Stats for the boffins: Distillery bottling, 43% ABV, 14 years old, West Highlands, Scotland
Nestled in the Scottish western highlands in a little coastal town sits one of Scotland’s oldest distilleries, Oban. Built in 1794, it also operates two of Scotland’s smallest legal stills. Interestingly, the town itself was named after the distillery.
The artwork on the packaging pays homage to Oban’s location with a neat intricate line illustration of a coastal cliff scene – almost reminiscent of a tattoo.
Bet those gulls are fighting over hot chips..
Oban’s core range is pretty small – limited to just the 14 year old and a ‘Distiller’s Edition’, matured in Fino Sherry casks from Montilla in Spain. Diageo (owners of Oban) have just released a 21 year old this year as part of their 2013 special release. They’ve also previously done an 18 year old for the US market.
In 1990, Diageo decided that Oban would represent the West Highlands in their Classic Malt range, alongside the likes of some big name distilleries like Talisker and Lagavulin (the logo’s meant to be a Quaich).
So, what’s it like?
I did say that you’re not going to find ‘fancifully whimsical’ tasting notes here, but we all want to know what these whiskies taste like, right? Here are my honest, layman’s notes – hopefully they’re not too rambly
There’s some sherry-cask sweetness on the nose, not the rich raisin, jam-like sweetness, but a slightly lighter fruity sweetness. Nicely complemented by some hints of spice and wood smoke at the back – pretty inviting nose.
The first thing I notice is that it has a fairly thin mouth-feel. There’s a somewhat odd combination of both sweetness and salty brine on the palate. I guess you could say it’s almost got some sweet and sour characteristics going on there which give way to some gentle back of the throat warmth with the faintest hint of smoke.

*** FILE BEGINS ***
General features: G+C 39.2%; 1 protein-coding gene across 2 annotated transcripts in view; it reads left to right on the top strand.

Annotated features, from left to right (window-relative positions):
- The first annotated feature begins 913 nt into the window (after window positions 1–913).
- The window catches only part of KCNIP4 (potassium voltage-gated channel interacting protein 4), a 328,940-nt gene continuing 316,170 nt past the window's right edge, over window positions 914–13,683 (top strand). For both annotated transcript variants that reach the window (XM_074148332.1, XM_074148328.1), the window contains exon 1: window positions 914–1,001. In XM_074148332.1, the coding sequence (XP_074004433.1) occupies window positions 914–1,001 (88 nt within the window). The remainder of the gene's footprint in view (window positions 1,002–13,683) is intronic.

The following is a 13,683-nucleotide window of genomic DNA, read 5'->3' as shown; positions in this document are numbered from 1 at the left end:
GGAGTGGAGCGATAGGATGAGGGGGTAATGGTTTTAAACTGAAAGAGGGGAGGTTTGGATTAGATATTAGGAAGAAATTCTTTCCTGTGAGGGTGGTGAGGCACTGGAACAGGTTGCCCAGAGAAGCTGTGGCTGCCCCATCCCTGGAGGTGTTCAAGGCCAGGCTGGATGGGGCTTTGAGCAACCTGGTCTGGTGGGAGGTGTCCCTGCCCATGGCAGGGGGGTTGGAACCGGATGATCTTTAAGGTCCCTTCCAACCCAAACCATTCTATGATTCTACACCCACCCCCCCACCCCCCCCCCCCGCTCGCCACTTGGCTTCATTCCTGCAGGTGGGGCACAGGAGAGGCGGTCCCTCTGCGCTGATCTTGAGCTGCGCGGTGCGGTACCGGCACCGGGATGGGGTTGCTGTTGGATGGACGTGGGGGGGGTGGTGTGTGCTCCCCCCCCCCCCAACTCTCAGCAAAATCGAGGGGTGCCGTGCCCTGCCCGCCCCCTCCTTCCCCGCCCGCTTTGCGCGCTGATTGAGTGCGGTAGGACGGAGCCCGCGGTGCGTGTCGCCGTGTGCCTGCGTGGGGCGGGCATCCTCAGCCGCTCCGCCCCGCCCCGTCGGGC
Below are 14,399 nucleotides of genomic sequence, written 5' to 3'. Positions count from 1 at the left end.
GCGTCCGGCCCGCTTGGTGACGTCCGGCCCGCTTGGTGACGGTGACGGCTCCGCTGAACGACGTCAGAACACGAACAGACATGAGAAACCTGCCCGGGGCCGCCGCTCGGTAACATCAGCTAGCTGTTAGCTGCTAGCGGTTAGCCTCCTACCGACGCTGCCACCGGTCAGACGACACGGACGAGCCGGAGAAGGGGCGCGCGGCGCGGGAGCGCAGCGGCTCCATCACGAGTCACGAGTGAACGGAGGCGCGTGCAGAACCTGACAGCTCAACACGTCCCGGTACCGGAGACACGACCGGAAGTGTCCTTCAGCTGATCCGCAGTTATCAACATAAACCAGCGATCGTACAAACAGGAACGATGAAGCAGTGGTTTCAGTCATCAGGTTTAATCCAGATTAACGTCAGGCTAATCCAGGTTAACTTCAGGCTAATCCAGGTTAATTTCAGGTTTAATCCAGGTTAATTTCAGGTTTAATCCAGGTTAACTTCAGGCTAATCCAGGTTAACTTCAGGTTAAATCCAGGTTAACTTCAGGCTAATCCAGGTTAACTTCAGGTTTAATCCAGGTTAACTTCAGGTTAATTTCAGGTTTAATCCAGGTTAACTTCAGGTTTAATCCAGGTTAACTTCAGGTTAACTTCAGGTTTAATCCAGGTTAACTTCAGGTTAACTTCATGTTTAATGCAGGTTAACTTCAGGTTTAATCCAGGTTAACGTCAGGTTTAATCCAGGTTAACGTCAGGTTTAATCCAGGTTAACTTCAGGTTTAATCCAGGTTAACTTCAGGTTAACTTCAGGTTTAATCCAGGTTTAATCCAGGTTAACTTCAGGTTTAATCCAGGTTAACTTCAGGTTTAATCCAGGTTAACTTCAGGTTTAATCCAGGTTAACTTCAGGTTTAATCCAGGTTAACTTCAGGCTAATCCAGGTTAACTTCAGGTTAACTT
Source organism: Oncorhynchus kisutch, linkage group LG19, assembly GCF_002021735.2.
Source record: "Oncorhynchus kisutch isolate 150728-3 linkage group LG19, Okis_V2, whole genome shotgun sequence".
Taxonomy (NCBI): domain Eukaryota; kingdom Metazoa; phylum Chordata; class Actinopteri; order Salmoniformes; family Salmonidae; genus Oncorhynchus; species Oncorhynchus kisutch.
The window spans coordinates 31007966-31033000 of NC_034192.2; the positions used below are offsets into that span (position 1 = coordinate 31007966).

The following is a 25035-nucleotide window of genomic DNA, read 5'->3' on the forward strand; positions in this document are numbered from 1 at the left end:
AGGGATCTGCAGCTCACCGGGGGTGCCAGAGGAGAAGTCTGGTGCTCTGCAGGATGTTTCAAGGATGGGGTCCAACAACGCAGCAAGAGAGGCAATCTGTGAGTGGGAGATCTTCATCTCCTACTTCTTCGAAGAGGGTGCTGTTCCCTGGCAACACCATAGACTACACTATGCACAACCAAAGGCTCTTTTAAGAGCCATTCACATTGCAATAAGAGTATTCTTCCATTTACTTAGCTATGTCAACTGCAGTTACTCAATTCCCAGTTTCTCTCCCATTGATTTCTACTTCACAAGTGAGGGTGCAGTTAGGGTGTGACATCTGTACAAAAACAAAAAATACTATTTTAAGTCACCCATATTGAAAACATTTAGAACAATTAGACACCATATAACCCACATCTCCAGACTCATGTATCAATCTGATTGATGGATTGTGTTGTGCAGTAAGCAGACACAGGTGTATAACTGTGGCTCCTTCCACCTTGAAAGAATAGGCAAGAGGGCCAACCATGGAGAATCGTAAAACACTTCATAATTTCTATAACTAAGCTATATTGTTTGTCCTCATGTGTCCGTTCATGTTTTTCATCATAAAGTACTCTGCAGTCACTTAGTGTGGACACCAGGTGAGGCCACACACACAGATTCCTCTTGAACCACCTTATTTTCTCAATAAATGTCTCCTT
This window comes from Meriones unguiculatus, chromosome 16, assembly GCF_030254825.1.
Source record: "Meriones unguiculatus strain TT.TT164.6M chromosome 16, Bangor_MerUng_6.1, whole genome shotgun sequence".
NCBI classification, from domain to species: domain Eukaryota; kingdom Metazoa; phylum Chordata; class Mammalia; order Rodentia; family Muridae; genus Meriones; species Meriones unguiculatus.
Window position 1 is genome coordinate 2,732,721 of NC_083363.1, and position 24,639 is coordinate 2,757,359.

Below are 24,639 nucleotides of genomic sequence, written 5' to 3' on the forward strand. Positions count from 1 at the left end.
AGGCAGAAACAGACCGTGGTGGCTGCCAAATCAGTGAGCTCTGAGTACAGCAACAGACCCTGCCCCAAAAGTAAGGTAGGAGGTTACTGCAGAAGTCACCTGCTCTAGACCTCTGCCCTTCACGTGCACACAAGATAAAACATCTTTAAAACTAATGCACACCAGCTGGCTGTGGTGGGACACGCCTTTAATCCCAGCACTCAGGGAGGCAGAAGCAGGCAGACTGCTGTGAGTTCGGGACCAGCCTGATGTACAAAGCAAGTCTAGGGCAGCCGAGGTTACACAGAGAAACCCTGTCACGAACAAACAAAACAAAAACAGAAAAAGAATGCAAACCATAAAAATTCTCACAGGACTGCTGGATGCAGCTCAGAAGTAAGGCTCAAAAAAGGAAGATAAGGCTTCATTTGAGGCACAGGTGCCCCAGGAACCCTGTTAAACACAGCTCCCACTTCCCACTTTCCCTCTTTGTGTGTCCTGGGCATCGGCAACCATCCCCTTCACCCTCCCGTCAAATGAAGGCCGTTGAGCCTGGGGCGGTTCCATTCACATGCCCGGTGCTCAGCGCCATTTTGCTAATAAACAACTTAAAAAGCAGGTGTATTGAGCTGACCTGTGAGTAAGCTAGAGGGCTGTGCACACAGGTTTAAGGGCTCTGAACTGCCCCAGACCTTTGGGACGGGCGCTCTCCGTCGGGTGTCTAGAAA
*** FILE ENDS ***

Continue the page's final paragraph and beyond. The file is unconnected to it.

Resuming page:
I’ve seen the finish likened to the finish on a Sauvignon Blanc and I think that’s pretty spot on – fairly short, drying oaky tannins with a hint of spice. The actual flavor seems to disappear pretty quickly, but that coastal brine note sure has some staying power!
11 months since opening and the flavours have really mellowed out. The nose was still great and if anything, it’s sweetened up a lot. But in doing so, it’s really disconnected itself from that salty palate which is a bit of a shame. It’s nicely presented, I was a fan of the packaging and labeling and whilst it took a while to warm to this one, in the end I think we got along quite nicely.
2 thoughts on “Oban 14 year old”
Do you know who did the illustration?
I’m afraid I don’t know of the artist responsible for the illustration. I really like it though and appreciate the detail in it!
If you contact Diageo directly (or even the Oban Distillery), they may be able to provide some further info?